York County Council gave initial approval last week to a development that would bring close to 550 new residences along Hwy. 160, though there’s still work to be done on the plan.
Standard Pacific Homes wants to put 220 single family homes and up to 330 multi-family units on 151 acres off of Hwy. 160, opposite Dave Gibson Boulevard. Council passed the first of three needed readings on a rezoning to allow it at its May 6 meeting.
But there are concerns. Sherry Allen and Barbara Ostrander, both residents of Tara Plantation, told Council the impact to local traffic has to be considered.
“I think that’s a concern of many of us in that area,” Ostrander said.
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Allen also has a meeting planned with Standard Pacific and Councilman Michael Johnson (R-District 1) to discuss buffering and other issues with the project. The traffic is her main concern. Allen said Hwy. 160 had more cars atop it each day in 2011 than it was designed to handle, and the load only has grown.
This project would bring traffic “to really troubling levels,” she said.
“It takes a significant amount of time to get a short distance,” Allen said.
Council also had concerns, but none that seemed poised to fell the project. Chairman Britt Blackwell saw commercial on the east end of the project, and wondered if some could be added on the west end, too.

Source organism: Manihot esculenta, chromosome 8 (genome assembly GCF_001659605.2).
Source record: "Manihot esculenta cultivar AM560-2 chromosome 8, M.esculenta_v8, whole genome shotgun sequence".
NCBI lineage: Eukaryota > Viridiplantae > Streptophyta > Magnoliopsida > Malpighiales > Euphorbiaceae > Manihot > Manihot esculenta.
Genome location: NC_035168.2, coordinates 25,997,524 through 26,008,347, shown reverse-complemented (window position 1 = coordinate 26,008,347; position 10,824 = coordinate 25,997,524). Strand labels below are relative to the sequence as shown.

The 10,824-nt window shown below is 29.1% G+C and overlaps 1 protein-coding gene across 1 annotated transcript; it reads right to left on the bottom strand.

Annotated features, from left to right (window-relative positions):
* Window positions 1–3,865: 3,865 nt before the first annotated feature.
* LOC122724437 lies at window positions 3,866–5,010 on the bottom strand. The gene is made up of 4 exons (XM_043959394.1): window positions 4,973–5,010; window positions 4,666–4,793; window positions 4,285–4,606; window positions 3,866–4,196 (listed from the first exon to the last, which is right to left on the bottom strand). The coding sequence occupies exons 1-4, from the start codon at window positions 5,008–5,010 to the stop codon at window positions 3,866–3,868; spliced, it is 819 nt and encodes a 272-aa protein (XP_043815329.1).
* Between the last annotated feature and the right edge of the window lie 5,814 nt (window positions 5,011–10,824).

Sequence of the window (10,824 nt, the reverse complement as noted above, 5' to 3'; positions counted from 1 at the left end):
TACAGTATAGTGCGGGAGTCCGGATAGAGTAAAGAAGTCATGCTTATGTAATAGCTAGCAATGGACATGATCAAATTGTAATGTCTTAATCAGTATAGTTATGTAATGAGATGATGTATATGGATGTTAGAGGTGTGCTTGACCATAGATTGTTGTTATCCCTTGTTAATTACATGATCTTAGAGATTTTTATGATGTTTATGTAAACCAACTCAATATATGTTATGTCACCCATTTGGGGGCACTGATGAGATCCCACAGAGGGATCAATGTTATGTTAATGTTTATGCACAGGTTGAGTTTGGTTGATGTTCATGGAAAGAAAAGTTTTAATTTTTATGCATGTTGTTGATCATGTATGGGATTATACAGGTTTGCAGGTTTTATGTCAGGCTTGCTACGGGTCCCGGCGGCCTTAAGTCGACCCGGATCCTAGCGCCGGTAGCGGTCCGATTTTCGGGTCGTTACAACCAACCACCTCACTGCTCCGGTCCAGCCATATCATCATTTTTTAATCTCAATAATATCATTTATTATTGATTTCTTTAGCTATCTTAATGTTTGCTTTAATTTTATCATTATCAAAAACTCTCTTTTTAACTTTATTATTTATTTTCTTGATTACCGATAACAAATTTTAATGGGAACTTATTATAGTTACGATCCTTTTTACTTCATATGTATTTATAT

“I think it’s a very nice subdivision,” he said. “I’m just trying to think about ways we can enhance commercial growth since residential is such an imbalance right now.”
Councilman Bruce Henderson had a similar concern.
“There needs to be as much commercial area in there as possible to offset, because we can’t just totally be a bedroom community for Charlotte,” he said. “We’ve got to start thinking differently.”
Johnson said there’s already work being planned or considered by the Rock Hill-Fort Mill Area Transportation Study at the I-77/Hwy. 160 interchange and from Hwy. 160 to Coltharp Road.
“It’s nowhere near ready to be done,” Johnson said, “but it’s the first step on a potential road to lead you down Coltharp and over to Hwy. 21, which would alleviate a good bit of traffic.”
Johnson said issues to be resolved are being discussed.
“I really feel this is going to be a quality development,” he said.
Bob Bennett, director of land acquisition for Standard Pacific, told Council there’s already been a traffic study hired out and sent to the state Department of Transportation.
“There will be some required improvements,” he said.
Bennett also described plans for five or six acres of retail and an amenity area with a pool, playground and clubhouse. Open space is up 6 or 7 percent compared to what’s required, and buffers are at least 50 feet which also exceeds what’s mandated.
“Our desire is to preserve the green and trees where we can,” Bennett told Council. “There will also be walking trails in the community and natural areas. These will connect public space to public space.”
Homes will be at three price points, in the mid-$300s, $400s and $500s. With add-ons the higher end models will “probably push closer to $600,000.” There also will be prohibited uses on the retail side.
“We want high-end retail elements at the site,” Bennett said.
As for requests like adding more commercial, the developer wasn’t committing to anything.
“Our desire as a homebuilder is to do residential,” Bennett said.